Which, you know... looks pretty damning. So then the folks at Current Affairs took the original Ram commercial and overlayed it with that part of the speech.

And then they posted it to YouTube... where Chrysler issued a copyright takedown. No joke.

Of course, the video is now back up, either because Chrysler realized how bad this looked or someone at YouTube decided this was safely in fair use territory. Either way, we're not embedding the original ad here, but you might want to see this reimagined one:

Either way, as Michael Hirtzik at the LA Times notes in a thorough and fairly comprehensive article, this (once again) demonstrates why it's so problematic that this content is locked up, rather than open to the public. Hirtzik argues for moving the licensing efforts away from the King Estate entirely:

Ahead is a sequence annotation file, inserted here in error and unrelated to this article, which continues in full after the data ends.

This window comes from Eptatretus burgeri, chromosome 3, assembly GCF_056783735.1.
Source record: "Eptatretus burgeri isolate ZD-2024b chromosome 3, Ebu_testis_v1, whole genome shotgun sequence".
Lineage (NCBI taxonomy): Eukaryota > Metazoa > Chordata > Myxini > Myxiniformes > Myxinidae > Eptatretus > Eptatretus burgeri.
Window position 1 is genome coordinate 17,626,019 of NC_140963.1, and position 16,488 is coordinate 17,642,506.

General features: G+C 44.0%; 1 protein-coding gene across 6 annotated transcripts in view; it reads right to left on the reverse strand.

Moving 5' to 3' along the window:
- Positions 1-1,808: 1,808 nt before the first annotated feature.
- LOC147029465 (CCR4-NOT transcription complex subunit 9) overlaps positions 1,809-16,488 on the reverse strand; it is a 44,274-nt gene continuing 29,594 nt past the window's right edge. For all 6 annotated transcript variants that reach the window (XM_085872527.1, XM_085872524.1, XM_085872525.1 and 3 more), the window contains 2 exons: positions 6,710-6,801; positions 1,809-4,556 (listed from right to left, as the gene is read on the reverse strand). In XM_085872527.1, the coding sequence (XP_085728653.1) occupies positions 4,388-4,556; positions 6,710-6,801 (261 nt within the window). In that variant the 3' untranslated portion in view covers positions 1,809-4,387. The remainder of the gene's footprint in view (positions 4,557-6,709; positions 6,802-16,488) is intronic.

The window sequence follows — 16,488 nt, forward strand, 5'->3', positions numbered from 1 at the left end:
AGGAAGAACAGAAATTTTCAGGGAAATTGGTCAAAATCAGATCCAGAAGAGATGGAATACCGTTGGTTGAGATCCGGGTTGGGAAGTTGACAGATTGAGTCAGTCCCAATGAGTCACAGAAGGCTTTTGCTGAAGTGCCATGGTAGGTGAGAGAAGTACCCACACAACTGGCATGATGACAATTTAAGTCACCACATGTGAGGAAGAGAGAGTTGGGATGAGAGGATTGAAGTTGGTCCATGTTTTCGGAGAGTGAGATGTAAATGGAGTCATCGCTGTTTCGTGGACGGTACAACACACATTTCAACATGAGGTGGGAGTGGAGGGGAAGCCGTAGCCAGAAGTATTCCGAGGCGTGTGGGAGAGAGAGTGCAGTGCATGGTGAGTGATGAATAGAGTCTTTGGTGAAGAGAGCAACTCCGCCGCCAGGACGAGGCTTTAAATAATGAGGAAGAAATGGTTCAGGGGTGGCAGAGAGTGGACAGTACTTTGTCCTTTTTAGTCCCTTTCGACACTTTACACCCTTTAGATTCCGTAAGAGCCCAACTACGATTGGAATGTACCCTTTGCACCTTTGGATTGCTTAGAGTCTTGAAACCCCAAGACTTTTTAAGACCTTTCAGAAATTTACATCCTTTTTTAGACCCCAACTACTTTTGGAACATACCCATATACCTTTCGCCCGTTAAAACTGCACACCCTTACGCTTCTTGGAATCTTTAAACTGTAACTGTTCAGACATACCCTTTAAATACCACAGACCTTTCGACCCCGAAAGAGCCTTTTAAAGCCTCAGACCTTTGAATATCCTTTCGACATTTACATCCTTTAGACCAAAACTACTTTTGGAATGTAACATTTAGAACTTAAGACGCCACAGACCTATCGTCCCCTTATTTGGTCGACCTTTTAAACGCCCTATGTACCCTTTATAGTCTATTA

Given King's unique stature as a public figure, it's proper to ask why members of his family should have the last word on licensing. The easy answer is that it's because the law gives them that right. But that's a technicality, albeit a decisive one. But if they're really determined to protect their father's legacy, they should consider voluntarily turning over the decision-making process to a different, or at least a larger, entity. A foundation board comprising scholars and historians, for instance, with advisory roles for business experts and, sure, family members.